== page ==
The Nuremberg Charter and the post-war passage of an international convention on genocide laid the foundation for a more robust international law of war crimes. The Nuremberg laws may have been passed after the nazi crimes they were meant to address; but no ex post facto problem exists in applying them to deeds done since their passage.
In the last fifty years, the world has witnessed many horrendous massacres of civilian populations, in Cambodia, Bangladesh, and elsewhere, for which the political will was completely lacking to mount a war crimes tribunal. Now for some reason, the international climate supports the creation of the first two war crimes tribunals since Nuremberg, those for Rwanda and Bosnia. Since no tribunal of general jurisdiction exists for the prosecution of such crimes, each of these courts was created by a special resolution of the U.N. Security Council. However, an attempt is being made right now in the U.N. to go one step further and create a permanent war crimes tribunal.
The creation of the two courts raise some interesting legal issues. The Rwandan murders took place in the course of a completely internal discord; how have the laws evolved since World War II, when the regrettable ruling of international law was that a nation had the perfect right to murder its own citizens? The Bosnian massacres took place in the course of an ambiguous conflict; in the period before the separation of Yugoslavia into separate states, and the period after the Yugoslav army pulled out of the war, are we not dealing with a similar problem of an internal civil war? To the extent that we are trying to prosecute actions of the Bosnian Serbs, are we trying to force laws applicable to the behavior of states to accomodate the behavior of insurgent factions? Similarly, can we prove that the behavior of the Serbs was in pursuit of an official program aimed at the extinction of an ethnic population, as in Rwanda?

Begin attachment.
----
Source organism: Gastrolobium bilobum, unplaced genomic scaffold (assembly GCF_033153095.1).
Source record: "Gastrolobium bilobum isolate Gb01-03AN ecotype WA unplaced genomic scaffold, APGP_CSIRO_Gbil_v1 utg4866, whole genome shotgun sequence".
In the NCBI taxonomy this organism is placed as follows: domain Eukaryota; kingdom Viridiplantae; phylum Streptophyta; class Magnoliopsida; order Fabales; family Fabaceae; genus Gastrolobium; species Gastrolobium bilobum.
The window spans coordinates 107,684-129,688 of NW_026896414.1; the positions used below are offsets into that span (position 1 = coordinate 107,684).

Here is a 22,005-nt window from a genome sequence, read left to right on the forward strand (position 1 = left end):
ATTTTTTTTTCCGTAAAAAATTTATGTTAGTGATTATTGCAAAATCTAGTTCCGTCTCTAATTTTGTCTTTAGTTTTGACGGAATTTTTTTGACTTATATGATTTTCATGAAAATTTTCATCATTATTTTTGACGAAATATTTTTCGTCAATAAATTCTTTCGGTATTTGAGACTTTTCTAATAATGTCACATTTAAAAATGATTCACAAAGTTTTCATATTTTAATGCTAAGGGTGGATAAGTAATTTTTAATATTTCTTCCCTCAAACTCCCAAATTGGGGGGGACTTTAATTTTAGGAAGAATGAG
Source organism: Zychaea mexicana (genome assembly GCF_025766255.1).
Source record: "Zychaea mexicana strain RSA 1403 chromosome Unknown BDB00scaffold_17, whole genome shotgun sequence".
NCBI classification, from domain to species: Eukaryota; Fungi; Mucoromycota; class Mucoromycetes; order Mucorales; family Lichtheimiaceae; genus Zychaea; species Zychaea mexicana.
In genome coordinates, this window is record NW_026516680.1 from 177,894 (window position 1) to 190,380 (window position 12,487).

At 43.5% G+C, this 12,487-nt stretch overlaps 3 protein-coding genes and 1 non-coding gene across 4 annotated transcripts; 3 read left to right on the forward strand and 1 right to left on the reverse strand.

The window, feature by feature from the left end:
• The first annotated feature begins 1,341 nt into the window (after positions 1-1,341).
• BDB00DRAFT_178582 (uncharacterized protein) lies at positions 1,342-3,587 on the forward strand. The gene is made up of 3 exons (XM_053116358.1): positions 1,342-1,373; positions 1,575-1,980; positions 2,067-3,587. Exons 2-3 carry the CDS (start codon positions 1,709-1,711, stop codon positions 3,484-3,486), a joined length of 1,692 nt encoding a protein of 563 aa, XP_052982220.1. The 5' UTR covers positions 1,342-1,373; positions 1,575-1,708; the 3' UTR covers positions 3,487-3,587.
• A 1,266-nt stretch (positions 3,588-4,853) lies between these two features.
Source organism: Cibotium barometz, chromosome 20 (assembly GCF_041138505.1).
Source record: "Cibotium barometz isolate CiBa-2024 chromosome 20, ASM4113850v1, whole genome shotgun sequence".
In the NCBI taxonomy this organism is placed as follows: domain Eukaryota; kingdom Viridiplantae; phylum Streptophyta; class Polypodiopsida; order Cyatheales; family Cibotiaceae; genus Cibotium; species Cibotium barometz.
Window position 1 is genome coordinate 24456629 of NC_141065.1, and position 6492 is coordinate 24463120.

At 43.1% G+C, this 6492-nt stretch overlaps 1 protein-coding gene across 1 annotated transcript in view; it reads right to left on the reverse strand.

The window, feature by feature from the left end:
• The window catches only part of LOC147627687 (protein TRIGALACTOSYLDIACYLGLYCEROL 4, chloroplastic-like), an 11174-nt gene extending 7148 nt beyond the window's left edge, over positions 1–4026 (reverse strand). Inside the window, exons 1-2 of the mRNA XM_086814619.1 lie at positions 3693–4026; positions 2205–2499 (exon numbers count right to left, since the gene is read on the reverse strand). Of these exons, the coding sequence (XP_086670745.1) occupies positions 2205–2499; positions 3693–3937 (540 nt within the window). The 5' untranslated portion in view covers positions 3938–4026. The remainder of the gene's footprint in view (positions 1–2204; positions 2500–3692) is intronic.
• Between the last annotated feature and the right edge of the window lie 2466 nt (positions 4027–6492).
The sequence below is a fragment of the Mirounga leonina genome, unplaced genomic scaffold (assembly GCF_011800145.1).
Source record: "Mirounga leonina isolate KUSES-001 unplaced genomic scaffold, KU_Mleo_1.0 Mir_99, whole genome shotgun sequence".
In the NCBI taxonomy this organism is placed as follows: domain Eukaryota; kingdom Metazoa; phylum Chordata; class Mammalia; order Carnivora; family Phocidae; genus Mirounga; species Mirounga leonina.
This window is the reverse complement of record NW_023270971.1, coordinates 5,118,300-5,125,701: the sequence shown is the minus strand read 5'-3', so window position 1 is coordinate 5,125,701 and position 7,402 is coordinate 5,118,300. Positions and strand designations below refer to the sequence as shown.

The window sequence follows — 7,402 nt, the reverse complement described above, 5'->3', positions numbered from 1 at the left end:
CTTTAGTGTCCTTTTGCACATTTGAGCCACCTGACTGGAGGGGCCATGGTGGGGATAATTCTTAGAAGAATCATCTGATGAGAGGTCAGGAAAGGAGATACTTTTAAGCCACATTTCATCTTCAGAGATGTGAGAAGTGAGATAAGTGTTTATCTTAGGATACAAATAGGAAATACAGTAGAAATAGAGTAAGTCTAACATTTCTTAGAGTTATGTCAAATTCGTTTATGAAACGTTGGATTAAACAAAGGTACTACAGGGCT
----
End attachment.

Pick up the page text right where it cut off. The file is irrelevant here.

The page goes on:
Post-Nuremberg treaty law has made tremendous progress but is still rife with ambiguities. The Hague and Geneva conventions, which predate World War II, only dealt with the treatment of enemy populations during an international war. The jurisdiction of the Bosnian and Rwandan tribunals is based largely on two documents that are intended to address the treatment of internal civilian populations, the Genocide Convention and the Nuremberg Charter.
A significant issue raised is whether a massacre need rise to the level of an official program of extinction carried out by a state before it offends international law. The latter is founded on the jus gentium, the law of peoples, which holds that certain acts are so offensive to our humanity that anyone committing them makes himself an enemy of humanity. From this perspective, it would seem that the spectacle of thousands of bodies lying in a ditch, in a surrounding in which effective national law does not exist to redress the murders or protect those who have not yet become victims, is enough to compel intervention. There are many other possible crimes against humanity than genocide. The necessity of proving state action, or a planned program of extinction, seem to do more to raise legalistic defenses than to promote our ability to protect human rights. It is hard to see why the international community should only intervene if 100,000 people have been killed because of their race, and not if it can be argued that the same 100,000 were killed to achieve some other purpose.
The London International Assembly which wrote the Nuremberg charter intended to set a minimum standard for mankind the observance of which would be essential for the survival of the human species. Jean Pictet, a leading commentator on Nuremberg and international war crimes law, spoke of "the rudiments of humanity; a minimum applicable at all times, in all places and circumstances....part of the customs of peoples from which none may disengage himself." In other words, the definition of our humanity eliminates all ethical relativism on the issue of mass murder. And we must act on that understanding, in order to be human.